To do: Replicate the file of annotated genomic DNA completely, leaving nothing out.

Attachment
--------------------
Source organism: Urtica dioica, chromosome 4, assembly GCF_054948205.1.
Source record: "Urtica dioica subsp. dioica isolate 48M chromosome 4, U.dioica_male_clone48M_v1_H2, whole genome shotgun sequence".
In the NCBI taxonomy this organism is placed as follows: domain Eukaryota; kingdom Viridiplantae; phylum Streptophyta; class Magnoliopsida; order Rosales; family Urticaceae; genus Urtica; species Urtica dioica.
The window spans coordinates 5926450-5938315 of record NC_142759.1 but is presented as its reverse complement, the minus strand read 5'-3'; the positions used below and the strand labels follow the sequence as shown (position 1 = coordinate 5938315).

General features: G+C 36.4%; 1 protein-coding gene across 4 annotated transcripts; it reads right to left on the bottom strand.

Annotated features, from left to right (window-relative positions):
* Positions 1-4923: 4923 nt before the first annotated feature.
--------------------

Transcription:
Source organism: Urtica dioica, chromosome 4, assembly GCF_054948205.1.
Source record: "Urtica dioica subsp. dioica isolate 48M chromosome 4, U.dioica_male_clone48M_v1_H2, whole genome shotgun sequence".
In the NCBI taxonomy this organism is placed as follows: domain Eukaryota; kingdom Viridiplantae; phylum Streptophyta; class Magnoliopsida; order Rosales; family Urticaceae; genus Urtica; species Urtica dioica.
The window spans coordinates 5926450-5938315 of record NC_142759.1 but is presented as its reverse complement, the minus strand read 5'-3'; the positions used below and the strand labels follow the sequence as shown (position 1 = coordinate 5938315).

General features: G+C 36.4%; 1 protein-coding gene across 4 annotated transcripts; it reads right to left on the bottom strand.

Annotated features, from left to right (window-relative positions):
* Positions 1-4923: 4923 nt before the first annotated feature.